I was reading a quote the other day from John F. Kennedy, who in 1960 was battling perceptions in his presidential campaign that he didn’t have enough experience.
Experience, he said, “is like taillights on a boat which illuminate where we have been when we should be focusing on where we should be going“.
This quote got me to thinking about the value of experience in being a great leader, and my own struggles to overcome a perceived lack of experience in becoming a leader.
The bottom line for me is that while experience is a factor, it’s not as critical as it is commonly portrayed to be.
The best example is my own – I got my first leadership job at the ripe old age of 27, overseeing a company generating over $200 Million in annual revenue. Someone took a chance on me based on reasons that went beyond a “long” resume – it was based more on the hirer’s keen intuition of educational and cultural background, intelligence, character, personality, and above all, common sense.
And, I was REALLY focused on what was in front of me rather than what was behind. I also think he knew that I was bound and determined to justify the risk that he took on me.
I jumped in the pond, head first, and worked, and worked, and worked. This “fish out of water” helped build the company I managed into one that was later sold for a very healthy profit.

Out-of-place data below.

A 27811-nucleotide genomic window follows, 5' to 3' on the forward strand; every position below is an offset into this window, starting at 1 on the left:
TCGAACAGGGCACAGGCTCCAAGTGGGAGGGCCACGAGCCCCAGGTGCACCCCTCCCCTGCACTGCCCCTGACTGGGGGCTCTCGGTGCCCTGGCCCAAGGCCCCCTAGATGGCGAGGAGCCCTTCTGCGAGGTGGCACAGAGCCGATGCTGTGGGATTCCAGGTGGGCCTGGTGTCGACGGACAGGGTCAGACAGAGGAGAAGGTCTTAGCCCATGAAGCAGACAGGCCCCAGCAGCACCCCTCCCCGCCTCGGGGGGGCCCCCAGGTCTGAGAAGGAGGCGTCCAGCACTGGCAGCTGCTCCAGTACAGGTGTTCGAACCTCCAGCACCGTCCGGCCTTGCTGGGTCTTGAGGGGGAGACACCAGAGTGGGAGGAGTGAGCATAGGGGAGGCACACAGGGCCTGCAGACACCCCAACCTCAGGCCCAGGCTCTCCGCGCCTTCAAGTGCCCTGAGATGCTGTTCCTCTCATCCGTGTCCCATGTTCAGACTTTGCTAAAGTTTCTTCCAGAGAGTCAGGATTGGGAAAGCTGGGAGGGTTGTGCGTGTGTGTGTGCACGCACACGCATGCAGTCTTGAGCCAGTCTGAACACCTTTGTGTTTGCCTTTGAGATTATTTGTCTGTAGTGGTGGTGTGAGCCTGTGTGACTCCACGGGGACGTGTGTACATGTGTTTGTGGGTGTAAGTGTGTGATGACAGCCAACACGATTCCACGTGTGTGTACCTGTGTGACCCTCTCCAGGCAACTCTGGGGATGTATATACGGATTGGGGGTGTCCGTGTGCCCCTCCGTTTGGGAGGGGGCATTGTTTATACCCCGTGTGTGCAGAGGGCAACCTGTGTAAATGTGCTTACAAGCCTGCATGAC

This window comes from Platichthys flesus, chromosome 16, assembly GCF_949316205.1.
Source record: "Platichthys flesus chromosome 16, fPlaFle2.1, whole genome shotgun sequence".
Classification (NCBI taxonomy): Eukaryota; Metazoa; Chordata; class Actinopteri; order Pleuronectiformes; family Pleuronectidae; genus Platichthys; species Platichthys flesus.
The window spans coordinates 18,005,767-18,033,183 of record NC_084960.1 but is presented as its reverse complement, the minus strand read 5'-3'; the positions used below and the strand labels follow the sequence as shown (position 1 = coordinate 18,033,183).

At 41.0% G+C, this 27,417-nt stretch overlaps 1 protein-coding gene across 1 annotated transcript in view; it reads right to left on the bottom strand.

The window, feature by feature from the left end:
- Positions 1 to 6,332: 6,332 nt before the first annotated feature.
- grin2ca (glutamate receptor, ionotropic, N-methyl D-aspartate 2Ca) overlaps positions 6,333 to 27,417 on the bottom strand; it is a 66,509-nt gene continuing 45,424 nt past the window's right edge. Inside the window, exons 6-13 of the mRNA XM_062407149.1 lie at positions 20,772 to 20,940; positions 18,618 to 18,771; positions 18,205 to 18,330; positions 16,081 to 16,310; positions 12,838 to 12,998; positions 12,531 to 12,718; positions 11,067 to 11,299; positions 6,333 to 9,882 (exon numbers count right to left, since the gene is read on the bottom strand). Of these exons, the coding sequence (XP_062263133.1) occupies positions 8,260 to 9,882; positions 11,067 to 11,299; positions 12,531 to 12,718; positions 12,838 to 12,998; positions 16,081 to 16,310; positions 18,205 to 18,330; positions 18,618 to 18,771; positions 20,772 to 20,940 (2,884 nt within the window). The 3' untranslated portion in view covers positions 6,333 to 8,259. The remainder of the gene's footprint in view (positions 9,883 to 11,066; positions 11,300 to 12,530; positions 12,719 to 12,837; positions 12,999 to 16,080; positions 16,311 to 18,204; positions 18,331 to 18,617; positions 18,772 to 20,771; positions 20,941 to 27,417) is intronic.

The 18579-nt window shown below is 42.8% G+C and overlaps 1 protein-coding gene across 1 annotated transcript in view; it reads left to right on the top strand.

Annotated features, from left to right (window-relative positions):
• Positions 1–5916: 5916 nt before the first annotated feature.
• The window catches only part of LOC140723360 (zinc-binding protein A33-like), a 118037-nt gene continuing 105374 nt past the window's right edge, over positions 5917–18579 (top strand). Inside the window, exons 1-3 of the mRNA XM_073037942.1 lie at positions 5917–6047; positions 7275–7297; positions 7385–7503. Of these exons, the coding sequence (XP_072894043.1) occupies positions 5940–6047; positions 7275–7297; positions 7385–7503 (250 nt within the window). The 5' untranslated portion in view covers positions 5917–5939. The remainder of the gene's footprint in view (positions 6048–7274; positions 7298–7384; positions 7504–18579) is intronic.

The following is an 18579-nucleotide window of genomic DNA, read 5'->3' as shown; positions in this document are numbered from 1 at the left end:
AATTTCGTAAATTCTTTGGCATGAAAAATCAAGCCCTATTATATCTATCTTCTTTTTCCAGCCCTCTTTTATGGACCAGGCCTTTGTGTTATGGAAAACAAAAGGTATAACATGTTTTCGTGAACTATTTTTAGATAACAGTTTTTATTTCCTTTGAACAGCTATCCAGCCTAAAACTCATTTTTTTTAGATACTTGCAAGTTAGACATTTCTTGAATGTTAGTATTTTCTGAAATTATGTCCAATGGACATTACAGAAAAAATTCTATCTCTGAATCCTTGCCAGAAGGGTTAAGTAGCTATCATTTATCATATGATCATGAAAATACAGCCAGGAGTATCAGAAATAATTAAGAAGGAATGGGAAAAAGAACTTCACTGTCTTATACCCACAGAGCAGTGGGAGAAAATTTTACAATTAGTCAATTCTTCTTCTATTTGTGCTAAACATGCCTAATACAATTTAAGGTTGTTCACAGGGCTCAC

The funny thing was, once the company was sold and I was back looking for a similar opportunity, they were hard to come by. The reason? I didn’t have “enough experience“. I KNEW I could lead, but it seemed like what everybody wanted to focus on was tenure – like there was some magic number of years that I needed to have under my belt.
I eventually got back to a place I wanted to be (after a personal declaration of independence), but it only hardened my resolve to put experience in the proper perspective, especially in my own hiring practices.
And so as I’ve made management hires over the past 5 years, I too have done my utmost to use the same intuition my first boss did with me over 20 years ago. It has paid great dividends for our company, for there are several less “experienced” leaders doing a fantastic job for us.
As noted by Lois McMaster Bujold,
“Experience suggests it doesn’t matter so much how you got here, as what you do after you arrive.”
(Note: This article was originally posted on 12/19/07. The author is currently on vacation and fresh posts will return next week. Lead well!)